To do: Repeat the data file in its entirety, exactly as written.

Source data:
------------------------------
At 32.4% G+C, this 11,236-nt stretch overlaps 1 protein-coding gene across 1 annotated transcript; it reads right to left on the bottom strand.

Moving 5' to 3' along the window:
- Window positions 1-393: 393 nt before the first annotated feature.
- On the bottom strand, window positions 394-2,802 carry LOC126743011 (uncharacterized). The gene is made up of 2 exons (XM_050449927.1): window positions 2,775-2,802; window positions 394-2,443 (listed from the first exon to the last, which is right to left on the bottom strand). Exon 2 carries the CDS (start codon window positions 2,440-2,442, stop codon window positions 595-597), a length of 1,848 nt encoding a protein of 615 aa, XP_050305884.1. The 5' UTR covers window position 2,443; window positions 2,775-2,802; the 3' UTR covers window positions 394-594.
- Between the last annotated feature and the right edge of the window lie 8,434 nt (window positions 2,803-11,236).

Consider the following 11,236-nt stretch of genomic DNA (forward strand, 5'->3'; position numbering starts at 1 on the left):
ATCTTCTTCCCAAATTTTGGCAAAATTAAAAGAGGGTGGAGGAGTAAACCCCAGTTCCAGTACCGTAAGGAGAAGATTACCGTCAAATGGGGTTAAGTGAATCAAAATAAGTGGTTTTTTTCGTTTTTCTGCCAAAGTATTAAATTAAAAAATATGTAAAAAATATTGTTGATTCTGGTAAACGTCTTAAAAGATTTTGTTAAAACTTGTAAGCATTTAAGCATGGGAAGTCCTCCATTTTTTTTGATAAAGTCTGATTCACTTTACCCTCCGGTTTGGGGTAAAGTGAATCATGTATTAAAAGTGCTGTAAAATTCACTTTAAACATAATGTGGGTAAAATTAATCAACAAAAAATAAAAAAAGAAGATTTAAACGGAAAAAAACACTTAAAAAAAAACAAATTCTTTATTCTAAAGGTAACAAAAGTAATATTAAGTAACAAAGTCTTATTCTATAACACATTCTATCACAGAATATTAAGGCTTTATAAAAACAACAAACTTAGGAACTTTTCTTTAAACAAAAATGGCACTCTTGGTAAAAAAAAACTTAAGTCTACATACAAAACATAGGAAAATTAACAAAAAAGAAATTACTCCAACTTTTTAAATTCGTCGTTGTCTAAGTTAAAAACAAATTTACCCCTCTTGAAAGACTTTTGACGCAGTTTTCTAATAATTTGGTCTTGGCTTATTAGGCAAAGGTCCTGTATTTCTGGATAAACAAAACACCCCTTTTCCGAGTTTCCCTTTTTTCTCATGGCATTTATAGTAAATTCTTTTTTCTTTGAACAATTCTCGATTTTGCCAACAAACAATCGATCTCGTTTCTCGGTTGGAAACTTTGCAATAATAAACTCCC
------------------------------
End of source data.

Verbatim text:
At 32.4% G+C, this 11,236-nt stretch overlaps 1 protein-coding gene across 1 annotated transcript; it reads right to left on the bottom strand.

Moving 5' to 3' along the window:
- Window positions 1-393: 393 nt before the first annotated feature.
- On the bottom strand, window positions 394-2,802 carry LOC126743011 (uncharacterized). The gene is made up of 2 exons (XM_050449927.1): window positions 2,775-2,802; window positions 394-2,443 (listed from the first exon to the last, which is right to left on the bottom strand). Exon 2 carries the CDS (start codon window positions 2,440-2,442, stop codon window positions 595-597), a length of 1,848 nt encoding a protein of 615 aa, XP_050305884.1. The 5' UTR covers window position 2,443; window positions 2,775-2,802; the 3' UTR covers window positions 394-594.
- Between the last annotated feature and the right edge of the window lie 8,434 nt (window positions 2,803-11,236).

Consider the following 11,236-nt stretch of genomic DNA (forward strand, 5'->3'; position numbering starts at 1 on the left):
ATCTTCTTCCCAAATTTTGGCAAAATTAAAAGAGGGTGGAGGAGTAAACCCCAGTTCCAGTACCGTAAGGAGAAGATTACCGTCAAATGGGGTTAAGTGAATCAAAATAAGTGGTTTTTTTCGTTTTTCTGCCAAAGTATTAAATTAAAAAATATGTAAAAAATATTGTTGATTCTGGTAAACGTCTTAAAAGATTTTGTTAAAACTTGTAAGCATTTAAGCATGGGAAGTCCTCCATTTTTTTTGATAAAGTCTGATTCACTTTACCCTCCGGTTTGGGGTAAAGTGAATCATGTATTAAAAGTGCTGTAAAATTCACTTTAAACATAATGTGGGTAAAATTAATCAACAAAAAATAAAAAAAGAAGATTTAAACGGAAAAAAACACTTAAAAAAAAACAAATTCTTTATTCTAAAGGTAACAAAAGTAATATTAAGTAACAAAGTCTTATTCTATAACACATTCTATCACAGAATATTAAGGCTTTATAAAAACAACAAACTTAGGAACTTTTCTTTAAACAAAAATGGCACTCTTGGTAAAAAAAAACTTAAGTCTACATACAAAACATAGGAAAATTAACAAAAAAGAAATTACTCCAACTTTTTAAATTCGTCGTTGTCTAAGTTAAAAACAAATTTACCCCTCTTGAAAGACTTTTGACGCAGTTTTCTAATAATTTGGTCTTGGCTTATTAGGCAAAGGTCCTGTATTTCTGGATAAACAAAACACCCCTTTTCCGAGTTTCCCTTTTTTCTCATGGCATTTATAGTAAATTCTTTTTTCTTTGAACAATTCTCGATTTTGCCAACAAACAATCGATCTCGTTTCTCGGTTGGAAACTTTGCAATAATAAACTCCC